The Red Garden by Alice Hoffman ****
Before beginning this beautifully titled book, I had no idea that Hoffman had turned her hand to short story writing, so I was rather intrigued to see how she would use the shorter fictional form to her advantage. I have found with previous books of hers which I’ve read that she creates clever and well-rounded plots and realistic characters, and she is adept at writing about small town life in America. I am pleased to say that this book contains all of the elements mentioned above, and it certainly met my expectations. Hoffman’s descriptions particularly shine in The Red Garden.
The stories which she has woven here are both lovely and thoughtful. I really liked the way in which she linked the seemingly separate tales too. All are set at various points in history in the same small town in Massachusetts. The different families and the relationships they forge with one another are the concrete which have made a cohesive whole of these tales. I very much enjoyed The Red Garden and would recommend it highly, particularly if you are a newcomer to Hoffman’s work.
Elegy for Eddie by Jacqueline Winspear ***
I am really beginning to enjoy murder mysteries, and know that Winspear’s Maisie Dobbs series is very well liked. When I saw several of her books in The Works as part of a 3 books for £5 deal, I thought I would give one of her stories a go. I chose this one merely because the plot intrigued me. I was not sure which book in the series this was when I picked it up (it transpires that it is the ninth). Throughout, I found that Winspear set the social and historical scene of the early 1930s well. It is not a very well written book at times, and it was sadly rather lacking in correct punctuation (the eternal quibble of proofreaders worldwide, it seems). The dialogue did not always fit with the time period, and aside from the constant assertion of events and objects which Winspear included, on this basis it could have been set anywhere, and during many different time periods. I did not warm to Maisie Dobbs, the investigator of this series, as much as I thought I would, but it is by no means the best crime book I have read of late. The plot was a little drawn out and there was no very clever twist which I did not see coming. Overall, I found Elegy for Eddie mildly enjoyable, but I do not think I will carry on with the rest of the series on the strength of this book alone.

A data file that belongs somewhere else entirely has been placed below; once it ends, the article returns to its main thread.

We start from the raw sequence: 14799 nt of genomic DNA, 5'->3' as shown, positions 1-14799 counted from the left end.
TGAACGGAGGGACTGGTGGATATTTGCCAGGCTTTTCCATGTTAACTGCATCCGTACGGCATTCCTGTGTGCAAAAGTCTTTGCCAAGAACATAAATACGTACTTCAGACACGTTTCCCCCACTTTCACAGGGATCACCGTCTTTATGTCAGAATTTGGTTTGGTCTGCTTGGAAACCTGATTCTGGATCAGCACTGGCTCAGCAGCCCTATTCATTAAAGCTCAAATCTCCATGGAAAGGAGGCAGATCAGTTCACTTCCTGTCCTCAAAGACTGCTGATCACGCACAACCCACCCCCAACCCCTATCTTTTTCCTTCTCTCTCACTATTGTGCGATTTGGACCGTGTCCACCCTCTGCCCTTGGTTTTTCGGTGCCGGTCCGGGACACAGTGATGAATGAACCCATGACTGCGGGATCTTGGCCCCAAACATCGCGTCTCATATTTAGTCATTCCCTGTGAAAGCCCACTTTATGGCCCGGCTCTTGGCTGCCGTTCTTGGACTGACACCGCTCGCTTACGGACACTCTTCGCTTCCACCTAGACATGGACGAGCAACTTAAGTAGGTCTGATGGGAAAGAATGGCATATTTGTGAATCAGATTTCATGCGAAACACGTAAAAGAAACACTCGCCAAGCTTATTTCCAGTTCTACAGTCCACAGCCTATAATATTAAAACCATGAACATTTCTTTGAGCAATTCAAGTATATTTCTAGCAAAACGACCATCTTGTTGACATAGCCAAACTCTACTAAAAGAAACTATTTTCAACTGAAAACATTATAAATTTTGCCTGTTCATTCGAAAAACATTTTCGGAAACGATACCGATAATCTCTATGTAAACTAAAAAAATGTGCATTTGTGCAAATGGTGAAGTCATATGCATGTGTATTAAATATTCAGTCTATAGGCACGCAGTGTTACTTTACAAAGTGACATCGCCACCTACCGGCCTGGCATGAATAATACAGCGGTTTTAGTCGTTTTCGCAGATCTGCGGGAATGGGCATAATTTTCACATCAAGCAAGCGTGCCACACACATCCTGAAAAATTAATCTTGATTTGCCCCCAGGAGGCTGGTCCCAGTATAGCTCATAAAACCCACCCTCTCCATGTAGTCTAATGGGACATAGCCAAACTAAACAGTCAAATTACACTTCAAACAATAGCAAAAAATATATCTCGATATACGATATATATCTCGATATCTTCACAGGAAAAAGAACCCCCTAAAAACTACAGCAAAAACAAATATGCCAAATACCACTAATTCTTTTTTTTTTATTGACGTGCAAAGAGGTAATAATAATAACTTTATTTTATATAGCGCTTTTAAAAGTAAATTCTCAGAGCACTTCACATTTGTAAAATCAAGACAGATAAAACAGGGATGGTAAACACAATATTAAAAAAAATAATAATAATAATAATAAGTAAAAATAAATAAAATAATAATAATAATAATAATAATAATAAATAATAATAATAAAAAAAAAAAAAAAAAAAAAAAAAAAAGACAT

Narcopolis by Jeet Thayil **
Narcopolis begins with a stream of consciousness; the prologue is essentially one long sentence, which has barely been broken up. It then moves into a more traditional style of prose (with full stops and everything!) when the first chapter begins. I found the overall feeling of the novel to be rather gritty. Thayil does not show many – well, any, really – of the positive elements of Indian society, but focuses instead upon elements such as brothels, drug taking, addiction, and corruption. In this way, he has highlighted the brutality of Bombay during the 1970s, and he does well in showing that such violence affects those from all walks of life. This, for me, was the definite strength of the novel.
Unfortunately, I found that Narcopolis felt rather too matter-of-fact at times, particularly with regard to the many episodes of drug-taking (which made me feel a little queasy), and the pain experienced by the protagonists. Throughout, even the few positives which his characters are faced with are tinged with sadness and cruelty. Whilst I was not enamoured with any of those whom Thayil had crafted, they were all rather enigmatic and did intrigue me in different ways. I neither liked nor disliked Narcopolis, and shall end only by saying that it wasn’t really my thing. Note to self: do not be so taken in with brightly coloured covers and books adorned with ‘Shortlisted for the Man Booker Prize’ slogans in future.